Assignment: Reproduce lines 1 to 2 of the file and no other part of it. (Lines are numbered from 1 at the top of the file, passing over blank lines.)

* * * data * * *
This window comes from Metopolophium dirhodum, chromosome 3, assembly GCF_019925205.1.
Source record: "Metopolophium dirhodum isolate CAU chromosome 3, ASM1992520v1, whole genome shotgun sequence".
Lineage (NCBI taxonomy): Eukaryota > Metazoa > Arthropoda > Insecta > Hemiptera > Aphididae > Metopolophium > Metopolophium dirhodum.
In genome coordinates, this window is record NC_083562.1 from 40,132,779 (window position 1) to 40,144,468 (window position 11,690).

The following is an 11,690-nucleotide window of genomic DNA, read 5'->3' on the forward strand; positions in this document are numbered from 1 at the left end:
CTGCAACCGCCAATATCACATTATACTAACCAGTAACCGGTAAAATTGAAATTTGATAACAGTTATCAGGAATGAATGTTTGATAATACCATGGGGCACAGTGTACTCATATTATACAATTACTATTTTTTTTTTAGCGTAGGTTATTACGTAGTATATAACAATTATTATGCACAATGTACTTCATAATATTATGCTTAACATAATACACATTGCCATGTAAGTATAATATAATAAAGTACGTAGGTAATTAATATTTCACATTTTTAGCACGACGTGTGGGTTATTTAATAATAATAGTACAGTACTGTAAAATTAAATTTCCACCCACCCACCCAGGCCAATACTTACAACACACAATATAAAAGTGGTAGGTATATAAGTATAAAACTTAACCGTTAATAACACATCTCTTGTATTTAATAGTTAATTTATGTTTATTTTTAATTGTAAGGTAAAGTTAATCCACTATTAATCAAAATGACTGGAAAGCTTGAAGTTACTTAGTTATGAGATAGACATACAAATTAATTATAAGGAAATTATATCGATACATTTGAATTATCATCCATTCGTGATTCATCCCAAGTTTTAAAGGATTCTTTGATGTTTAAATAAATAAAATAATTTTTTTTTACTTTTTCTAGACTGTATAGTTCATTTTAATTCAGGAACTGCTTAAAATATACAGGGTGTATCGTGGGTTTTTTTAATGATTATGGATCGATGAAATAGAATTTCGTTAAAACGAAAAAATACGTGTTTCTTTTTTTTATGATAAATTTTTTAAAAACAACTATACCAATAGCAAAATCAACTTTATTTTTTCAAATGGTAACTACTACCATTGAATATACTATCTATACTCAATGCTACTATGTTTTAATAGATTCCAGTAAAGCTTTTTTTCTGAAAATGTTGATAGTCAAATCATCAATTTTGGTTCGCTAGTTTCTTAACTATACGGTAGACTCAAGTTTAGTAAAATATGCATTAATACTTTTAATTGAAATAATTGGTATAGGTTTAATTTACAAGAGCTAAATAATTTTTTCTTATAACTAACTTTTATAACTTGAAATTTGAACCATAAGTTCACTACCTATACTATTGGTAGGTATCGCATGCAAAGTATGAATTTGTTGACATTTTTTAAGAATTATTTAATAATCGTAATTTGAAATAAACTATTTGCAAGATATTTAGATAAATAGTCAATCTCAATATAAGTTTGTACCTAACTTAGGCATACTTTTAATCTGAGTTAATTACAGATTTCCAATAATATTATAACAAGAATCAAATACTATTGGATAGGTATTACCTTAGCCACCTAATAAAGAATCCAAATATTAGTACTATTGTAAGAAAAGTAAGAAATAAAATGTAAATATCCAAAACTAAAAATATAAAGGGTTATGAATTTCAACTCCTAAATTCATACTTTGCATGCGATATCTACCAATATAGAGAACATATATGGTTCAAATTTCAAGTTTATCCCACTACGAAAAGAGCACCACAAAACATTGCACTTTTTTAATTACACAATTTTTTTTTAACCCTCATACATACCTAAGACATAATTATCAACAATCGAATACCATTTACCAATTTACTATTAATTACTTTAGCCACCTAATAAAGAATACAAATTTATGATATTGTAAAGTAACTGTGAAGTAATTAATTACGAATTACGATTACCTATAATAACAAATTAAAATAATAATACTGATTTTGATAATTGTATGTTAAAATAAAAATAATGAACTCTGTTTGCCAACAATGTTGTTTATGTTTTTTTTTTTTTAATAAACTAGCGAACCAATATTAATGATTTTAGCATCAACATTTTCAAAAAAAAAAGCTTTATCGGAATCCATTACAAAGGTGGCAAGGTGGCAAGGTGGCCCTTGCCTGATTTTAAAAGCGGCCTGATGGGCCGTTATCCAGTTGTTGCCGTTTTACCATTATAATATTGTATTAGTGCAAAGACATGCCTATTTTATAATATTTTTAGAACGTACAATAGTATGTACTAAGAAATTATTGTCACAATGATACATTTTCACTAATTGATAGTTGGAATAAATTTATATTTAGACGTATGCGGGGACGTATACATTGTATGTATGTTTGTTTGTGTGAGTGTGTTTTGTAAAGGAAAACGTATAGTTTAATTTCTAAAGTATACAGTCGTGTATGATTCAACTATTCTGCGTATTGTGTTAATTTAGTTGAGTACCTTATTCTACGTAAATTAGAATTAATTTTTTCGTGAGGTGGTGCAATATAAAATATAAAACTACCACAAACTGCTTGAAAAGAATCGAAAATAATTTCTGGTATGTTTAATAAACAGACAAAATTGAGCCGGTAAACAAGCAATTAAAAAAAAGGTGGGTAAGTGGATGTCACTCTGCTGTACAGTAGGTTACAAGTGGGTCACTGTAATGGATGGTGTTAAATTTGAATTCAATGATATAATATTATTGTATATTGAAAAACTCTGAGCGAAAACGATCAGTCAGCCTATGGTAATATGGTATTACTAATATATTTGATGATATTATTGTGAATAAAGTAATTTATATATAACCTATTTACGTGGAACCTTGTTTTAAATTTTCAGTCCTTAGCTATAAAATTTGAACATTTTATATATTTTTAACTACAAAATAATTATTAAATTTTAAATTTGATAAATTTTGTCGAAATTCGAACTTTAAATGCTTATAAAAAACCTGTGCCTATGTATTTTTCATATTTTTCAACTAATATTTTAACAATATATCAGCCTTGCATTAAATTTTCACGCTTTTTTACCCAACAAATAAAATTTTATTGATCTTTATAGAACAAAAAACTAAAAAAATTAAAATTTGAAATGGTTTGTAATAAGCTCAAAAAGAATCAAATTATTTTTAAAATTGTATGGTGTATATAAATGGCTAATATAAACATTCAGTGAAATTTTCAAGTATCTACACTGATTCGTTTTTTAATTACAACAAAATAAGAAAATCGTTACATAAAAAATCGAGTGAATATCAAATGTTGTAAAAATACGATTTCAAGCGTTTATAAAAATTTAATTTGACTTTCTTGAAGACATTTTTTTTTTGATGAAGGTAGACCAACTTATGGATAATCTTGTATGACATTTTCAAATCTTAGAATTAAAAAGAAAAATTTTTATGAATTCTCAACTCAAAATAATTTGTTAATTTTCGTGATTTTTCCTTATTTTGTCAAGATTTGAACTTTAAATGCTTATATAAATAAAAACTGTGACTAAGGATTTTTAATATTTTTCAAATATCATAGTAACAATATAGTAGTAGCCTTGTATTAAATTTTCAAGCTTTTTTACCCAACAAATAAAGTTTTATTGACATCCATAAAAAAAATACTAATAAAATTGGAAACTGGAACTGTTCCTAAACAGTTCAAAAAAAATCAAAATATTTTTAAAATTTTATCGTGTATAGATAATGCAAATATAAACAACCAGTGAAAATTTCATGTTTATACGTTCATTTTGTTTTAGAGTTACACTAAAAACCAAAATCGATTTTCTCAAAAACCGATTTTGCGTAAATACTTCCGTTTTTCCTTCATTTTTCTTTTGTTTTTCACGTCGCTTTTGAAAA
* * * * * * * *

This window comes from Metopolophium dirhodum, chromosome 3, assembly GCF_019925205.1.
Source record: "Metopolophium dirhodum isolate CAU chromosome 3, ASM1992520v1, whole genome shotgun sequence".